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Friday, 16 August, 2002, 18:07 GMT 19:07 UK
BBC hits back at 'humdrum' tag
Holby City
Holby City was singled out by Mr Bolt
A BBC executive has hit back at criticisms that its programming is "humdrum", calling the comments by a TV watchdog hugely patronising to viewers.

Paul Bolt, director of the Broadcasting Standards Commission, criticised shows such as Mersey Beat and Holby City as too "formulaic".

But BBC head of drama Jane Tranter said she was surprised at his comments and his decision to single out programmes.

She was also concerned that Mr Bolt had stepped outside his remit in challenging the corporation in what she called "personal comments".

Mersey Beat
Mersey Beat has been a ratings success for BBC One

"His opinions not only feel to me to be hugely patronising to the millions of viewers who enjoy popular dramas like Holby City - week in, week out - but his examples are also highly selective," she said.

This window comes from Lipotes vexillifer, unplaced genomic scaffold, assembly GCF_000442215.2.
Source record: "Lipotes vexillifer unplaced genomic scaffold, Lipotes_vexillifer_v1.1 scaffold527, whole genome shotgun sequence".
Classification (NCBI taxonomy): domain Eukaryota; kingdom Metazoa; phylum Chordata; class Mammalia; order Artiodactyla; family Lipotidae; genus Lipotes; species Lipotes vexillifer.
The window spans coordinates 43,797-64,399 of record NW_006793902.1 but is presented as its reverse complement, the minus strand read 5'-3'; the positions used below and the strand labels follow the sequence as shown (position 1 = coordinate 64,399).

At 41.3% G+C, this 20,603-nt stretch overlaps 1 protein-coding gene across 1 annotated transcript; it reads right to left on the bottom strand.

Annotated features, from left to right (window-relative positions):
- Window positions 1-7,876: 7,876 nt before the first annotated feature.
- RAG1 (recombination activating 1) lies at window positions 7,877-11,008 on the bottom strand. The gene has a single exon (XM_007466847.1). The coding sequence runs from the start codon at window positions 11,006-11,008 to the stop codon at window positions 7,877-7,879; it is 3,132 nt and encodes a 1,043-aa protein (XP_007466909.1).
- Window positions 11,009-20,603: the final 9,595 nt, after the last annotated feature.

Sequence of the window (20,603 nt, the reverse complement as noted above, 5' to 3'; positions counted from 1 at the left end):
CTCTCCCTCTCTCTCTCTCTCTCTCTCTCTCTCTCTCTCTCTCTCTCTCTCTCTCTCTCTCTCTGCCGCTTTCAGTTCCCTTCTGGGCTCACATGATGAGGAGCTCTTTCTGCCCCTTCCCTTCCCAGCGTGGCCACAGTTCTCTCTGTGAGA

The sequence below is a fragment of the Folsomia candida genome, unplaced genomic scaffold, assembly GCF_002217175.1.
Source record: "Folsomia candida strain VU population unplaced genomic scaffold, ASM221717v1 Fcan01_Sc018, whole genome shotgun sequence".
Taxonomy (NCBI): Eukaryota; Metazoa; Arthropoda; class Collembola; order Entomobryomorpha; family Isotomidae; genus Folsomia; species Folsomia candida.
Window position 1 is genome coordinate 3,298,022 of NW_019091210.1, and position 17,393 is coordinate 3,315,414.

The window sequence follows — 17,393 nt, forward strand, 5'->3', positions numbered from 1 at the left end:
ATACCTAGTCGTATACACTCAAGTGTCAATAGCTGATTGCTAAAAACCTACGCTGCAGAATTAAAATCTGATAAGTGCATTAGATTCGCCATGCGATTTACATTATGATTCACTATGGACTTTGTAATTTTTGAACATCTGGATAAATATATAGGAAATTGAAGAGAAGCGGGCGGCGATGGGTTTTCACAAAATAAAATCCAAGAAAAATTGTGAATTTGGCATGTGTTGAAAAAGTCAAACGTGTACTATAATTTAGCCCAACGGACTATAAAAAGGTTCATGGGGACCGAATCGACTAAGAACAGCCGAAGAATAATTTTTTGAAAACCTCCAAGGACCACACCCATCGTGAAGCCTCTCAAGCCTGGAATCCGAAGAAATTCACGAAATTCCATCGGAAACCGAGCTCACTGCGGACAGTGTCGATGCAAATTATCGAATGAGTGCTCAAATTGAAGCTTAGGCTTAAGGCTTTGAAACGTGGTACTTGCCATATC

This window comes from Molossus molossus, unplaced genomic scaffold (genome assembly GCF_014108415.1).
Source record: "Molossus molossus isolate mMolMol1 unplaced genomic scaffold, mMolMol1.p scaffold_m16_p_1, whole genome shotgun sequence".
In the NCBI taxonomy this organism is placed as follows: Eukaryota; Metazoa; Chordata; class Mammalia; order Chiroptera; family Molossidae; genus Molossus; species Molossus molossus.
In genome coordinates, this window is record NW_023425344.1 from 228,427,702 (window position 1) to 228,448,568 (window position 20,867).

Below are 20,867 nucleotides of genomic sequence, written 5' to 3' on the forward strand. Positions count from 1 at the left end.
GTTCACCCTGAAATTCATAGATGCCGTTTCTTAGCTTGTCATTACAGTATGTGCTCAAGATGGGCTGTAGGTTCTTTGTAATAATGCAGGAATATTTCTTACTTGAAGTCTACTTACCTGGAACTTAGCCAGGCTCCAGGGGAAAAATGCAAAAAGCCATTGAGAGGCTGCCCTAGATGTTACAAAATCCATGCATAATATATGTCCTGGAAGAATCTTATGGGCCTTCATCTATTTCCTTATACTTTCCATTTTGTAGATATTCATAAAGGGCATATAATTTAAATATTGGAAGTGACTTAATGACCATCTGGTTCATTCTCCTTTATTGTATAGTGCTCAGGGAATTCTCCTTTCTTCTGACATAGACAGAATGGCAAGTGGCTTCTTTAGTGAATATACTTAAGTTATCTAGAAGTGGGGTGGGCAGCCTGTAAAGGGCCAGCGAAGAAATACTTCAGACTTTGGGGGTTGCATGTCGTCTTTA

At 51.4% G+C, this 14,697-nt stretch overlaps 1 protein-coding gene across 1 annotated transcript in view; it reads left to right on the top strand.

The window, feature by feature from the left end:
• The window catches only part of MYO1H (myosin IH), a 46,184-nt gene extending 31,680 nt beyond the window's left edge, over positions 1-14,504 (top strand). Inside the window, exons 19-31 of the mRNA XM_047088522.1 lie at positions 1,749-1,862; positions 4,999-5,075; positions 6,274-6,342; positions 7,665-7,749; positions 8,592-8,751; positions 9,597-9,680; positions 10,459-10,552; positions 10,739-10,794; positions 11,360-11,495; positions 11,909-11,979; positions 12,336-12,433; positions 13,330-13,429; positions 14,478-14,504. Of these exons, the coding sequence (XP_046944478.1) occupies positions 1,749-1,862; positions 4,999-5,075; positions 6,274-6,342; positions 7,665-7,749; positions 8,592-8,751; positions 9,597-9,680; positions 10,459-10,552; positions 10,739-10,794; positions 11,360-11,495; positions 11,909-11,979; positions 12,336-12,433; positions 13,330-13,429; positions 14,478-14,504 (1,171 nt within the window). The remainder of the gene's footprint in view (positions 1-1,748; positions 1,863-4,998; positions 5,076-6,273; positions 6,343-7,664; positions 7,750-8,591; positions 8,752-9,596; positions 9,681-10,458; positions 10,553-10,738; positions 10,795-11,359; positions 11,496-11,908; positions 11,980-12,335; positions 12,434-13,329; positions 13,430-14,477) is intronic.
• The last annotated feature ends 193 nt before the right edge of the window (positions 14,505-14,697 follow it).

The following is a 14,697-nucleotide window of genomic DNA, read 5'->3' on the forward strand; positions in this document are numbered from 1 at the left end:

"If they were all we did, it might be fair comment - or at least it would be if Mr Bolt wasn't the director of the BSC. But it is very clearly not the whole story."

In an interview with the Financial Times, Mr Bolt said he felt the BBC should be focusing more on innovative programming rather than sticking to tried and tested ones.

Objective

"One begins to wonder what really is the point of the BBC bringing this to us," he said.

Ms Tranter questioned whether it was in keeping with his role as an "objective and unbiased regulator" to make such personal public judgements.

"Over the past twelve months the BBC has launched 17 brand new dramas on BBC One alone, and our output has ranged from the Bafta Award-winning The Way We Live Now via Auf Wiedersehen, Pet and Spooks, to the more challenging Crime and Punishment," said Ms Tranter.

"Would he also argue that these programmes are `humdrum, over-familiar and formulaic'?"

Although Mr Bolt had praise for the BBC's news coverage he said the corporation should be subject to similar fines if it breached programme standards.

Since Greg Dyke became director general in 2000, the BBC has beaten ITV's ratings.

Last year the BBC's audience share rose to 38.4% - while ITV's dropped to 25.7%.

See also:

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